Monday, February 25, 2008

Apollo & Son

In the first book of the Iliad, at line 37, the slighted priest Chryses calls upon Apollo to avenge him:
κλῦθι μευ, ἀργυρότοξ᾽, ὃς Χρύσην ἀμφιβέβηκας
Κίλλαν τε ζαθέην Τενέδοιό τε ἶφι ἀνάσσεις,
Σμινθεῦ, εἴ ποτέ τοι χαρίεντ᾽ ἐπὶ νηὸν ἔρεψα,
ἢ εἰ δή ποτέ τοι κατὰ πίονα μηρί᾽ ἔκηα
ταύρων ἠδ᾽ αἰγῶν, τόδε μοι κρήηνον ἐέλδωρ·
τίσειαν Δαναοὶ ἐμὰ δάκρυα σοῖσι βέλεσσιν.

The vocative Σμινθεῦ is thought to derive from σμίνθος, meaning mouse. Some people have conjectured that, as a healing god who also spreads plague, Apollo is called Σμινθεῦ because rodents spread disease, but this is only speculation. Strabo (13.1.48) describes a temple in Chrysa in the Troad for Apollo Smintheus, where there is an image of Apollo with his foot upon a mouse. This might at first glance suggest that Apollo is crushing a mouse, but there are other instances of gods and heroes resting their feet upon animals without a sense of violence, so it is not certain.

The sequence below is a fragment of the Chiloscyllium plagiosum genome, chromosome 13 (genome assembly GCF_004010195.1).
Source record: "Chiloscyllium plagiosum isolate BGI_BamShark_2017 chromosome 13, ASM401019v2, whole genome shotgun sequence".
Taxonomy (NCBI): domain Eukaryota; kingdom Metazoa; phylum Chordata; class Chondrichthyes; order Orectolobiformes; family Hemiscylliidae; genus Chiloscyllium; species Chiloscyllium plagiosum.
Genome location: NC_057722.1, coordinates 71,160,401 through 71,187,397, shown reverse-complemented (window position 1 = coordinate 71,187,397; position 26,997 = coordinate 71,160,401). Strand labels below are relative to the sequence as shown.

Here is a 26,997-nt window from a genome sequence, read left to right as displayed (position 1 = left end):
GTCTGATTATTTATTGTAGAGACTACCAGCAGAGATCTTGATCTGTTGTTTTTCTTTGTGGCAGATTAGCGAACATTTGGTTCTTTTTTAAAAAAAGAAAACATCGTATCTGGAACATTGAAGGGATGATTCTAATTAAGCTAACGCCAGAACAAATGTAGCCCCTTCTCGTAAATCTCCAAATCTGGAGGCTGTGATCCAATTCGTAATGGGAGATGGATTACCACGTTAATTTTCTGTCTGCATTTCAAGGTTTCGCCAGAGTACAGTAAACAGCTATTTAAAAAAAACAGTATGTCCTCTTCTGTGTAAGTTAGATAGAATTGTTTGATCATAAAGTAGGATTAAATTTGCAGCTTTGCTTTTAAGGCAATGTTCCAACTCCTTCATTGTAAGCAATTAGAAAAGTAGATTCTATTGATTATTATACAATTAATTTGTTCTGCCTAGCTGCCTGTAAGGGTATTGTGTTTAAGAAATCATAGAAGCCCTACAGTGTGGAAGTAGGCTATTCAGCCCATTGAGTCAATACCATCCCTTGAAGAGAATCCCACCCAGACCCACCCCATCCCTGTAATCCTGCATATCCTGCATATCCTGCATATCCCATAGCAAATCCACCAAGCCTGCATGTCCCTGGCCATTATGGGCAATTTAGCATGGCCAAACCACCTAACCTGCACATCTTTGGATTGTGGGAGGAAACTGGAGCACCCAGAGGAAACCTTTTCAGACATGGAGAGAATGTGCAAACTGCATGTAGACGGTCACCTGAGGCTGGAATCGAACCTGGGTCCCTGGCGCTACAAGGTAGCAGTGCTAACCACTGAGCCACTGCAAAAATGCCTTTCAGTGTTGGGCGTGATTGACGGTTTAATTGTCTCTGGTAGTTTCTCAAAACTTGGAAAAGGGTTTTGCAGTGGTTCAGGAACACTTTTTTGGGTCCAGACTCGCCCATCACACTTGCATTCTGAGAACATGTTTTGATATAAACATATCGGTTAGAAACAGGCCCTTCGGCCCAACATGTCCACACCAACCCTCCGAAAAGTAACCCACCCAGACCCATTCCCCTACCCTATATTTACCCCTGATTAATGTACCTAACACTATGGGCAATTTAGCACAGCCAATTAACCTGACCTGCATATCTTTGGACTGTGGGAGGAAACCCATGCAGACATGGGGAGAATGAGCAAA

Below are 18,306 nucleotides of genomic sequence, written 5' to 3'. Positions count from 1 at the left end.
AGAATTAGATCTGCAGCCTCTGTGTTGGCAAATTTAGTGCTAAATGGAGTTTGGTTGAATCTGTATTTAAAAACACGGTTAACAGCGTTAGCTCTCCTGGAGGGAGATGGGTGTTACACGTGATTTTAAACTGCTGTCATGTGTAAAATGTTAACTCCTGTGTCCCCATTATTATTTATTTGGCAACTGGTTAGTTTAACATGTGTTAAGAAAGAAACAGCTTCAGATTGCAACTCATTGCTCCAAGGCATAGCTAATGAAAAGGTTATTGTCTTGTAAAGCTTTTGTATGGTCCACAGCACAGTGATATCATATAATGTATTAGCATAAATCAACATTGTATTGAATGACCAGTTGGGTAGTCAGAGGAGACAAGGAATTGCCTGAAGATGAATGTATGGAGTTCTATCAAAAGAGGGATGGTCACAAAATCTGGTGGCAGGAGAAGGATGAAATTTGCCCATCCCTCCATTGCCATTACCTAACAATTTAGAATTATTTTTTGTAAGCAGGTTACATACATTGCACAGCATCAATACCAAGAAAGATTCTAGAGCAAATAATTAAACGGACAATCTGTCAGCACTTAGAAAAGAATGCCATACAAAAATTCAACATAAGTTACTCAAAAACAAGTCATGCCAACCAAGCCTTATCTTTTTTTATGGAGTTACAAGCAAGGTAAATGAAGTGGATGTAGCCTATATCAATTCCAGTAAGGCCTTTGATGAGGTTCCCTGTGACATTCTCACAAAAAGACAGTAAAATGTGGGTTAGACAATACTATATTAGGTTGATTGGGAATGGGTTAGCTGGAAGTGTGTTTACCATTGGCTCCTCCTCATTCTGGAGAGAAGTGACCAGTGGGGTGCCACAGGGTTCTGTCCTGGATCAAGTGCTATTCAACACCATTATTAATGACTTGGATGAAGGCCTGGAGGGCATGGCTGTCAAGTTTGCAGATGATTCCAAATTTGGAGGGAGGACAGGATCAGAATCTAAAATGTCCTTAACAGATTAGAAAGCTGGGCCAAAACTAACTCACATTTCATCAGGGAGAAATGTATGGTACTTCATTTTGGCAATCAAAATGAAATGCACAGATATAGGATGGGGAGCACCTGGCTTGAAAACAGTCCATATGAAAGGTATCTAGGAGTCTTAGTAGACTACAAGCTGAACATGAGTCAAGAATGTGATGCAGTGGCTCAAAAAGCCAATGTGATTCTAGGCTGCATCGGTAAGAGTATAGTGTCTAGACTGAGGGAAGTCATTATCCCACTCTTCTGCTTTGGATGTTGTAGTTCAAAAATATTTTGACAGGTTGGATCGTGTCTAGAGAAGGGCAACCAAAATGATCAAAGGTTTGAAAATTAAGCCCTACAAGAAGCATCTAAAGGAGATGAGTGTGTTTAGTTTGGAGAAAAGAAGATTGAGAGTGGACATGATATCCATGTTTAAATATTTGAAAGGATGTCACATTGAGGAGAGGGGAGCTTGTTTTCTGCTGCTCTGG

Apollo's son Asklepios is also known as a healer. It has been suggested that his name too derives from the name of a rodent. There is a word ἀσπάλαξ (also σπάλαξ) which means mole, or blind-rat, as the LSJ would have it. There exists another variant on this word by metathesis: σκάλοψ. By comparing the cognate Latin word scalpo, meaning, I scratch (think of a mole scratching in the earth), we can see that the variant σκάλοψ is older, and this has led some to suppose an earlier form *ἀσκάλοψ.

An interesting parallel can be found in the Indian tradition. There is a warrior god, Rudra, whose weapon is a bow (Rig Veda 2.33.14) and who is associated with disease and healing (Rig Veda 22.33.2, 4); and he has a son named Ganesha. Although their names do not reveal any relationship with rodents, the characters themselves are so related: Ganesha with the rat, and Rudra with the mole. While it is not clear exactly why a warrior god, who fights with a bow, and who also heals, is associated with rodents, it does seem likely that such a figure, with a son in a similar line of work, was part of Proto-Indo-European mythology.


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